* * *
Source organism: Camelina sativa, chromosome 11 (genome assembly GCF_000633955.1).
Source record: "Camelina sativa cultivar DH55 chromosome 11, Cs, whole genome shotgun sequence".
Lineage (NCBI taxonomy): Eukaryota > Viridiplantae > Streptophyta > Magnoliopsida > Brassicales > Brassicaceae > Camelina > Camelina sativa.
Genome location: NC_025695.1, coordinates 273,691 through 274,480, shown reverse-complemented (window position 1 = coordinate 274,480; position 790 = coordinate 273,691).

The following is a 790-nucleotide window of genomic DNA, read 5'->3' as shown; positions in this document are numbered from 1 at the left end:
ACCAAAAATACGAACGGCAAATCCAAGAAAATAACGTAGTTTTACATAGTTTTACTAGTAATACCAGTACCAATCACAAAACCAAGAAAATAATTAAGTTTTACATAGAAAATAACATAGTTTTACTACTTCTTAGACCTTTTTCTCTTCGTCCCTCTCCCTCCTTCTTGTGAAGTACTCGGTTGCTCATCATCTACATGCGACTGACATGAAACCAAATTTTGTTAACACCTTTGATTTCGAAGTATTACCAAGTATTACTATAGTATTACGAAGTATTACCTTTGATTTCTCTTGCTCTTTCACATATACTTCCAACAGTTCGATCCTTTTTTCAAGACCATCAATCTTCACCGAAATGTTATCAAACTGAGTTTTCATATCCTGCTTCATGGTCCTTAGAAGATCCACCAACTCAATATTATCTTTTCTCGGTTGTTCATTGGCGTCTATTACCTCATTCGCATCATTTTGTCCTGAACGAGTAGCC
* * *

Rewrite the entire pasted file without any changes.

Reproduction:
Source organism: Camelina sativa, chromosome 11 (genome assembly GCF_000633955.1).
Source record: "Camelina sativa cultivar DH55 chromosome 11, Cs, whole genome shotgun sequence".
Lineage (NCBI taxonomy): Eukaryota > Viridiplantae > Streptophyta > Magnoliopsida > Brassicales > Brassicaceae > Camelina > Camelina sativa.
Genome location: NC_025695.1, coordinates 273,691 through 274,480, shown reverse-complemented (window position 1 = coordinate 274,480; position 790 = coordinate 273,691).

The following is a 790-nucleotide window of genomic DNA, read 5'->3' as shown; positions in this document are numbered from 1 at the left end:
ACCAAAAATACGAACGGCAAATCCAAGAAAATAACGTAGTTTTACATAGTTTTACTAGTAATACCAGTACCAATCACAAAACCAAGAAAATAATTAAGTTTTACATAGAAAATAACATAGTTTTACTACTTCTTAGACCTTTTTCTCTTCGTCCCTCTCCCTCCTTCTTGTGAAGTACTCGGTTGCTCATCATCTACATGCGACTGACATGAAACCAAATTTTGTTAACACCTTTGATTTCGAAGTATTACCAAGTATTACTATAGTATTACGAAGTATTACCTTTGATTTCTCTTGCTCTTTCACATATACTTCCAACAGTTCGATCCTTTTTTCAAGACCATCAATCTTCACCGAAATGTTATCAAACTGAGTTTTCATATCCTGCTTCATGGTCCTTAGAAGATCCACCAACTCAATATTATCTTTTCTCGGTTGTTCATTGGCGTCTATTACCTCATTCGCATCATTTTGTCCTGAACGAGTAGCC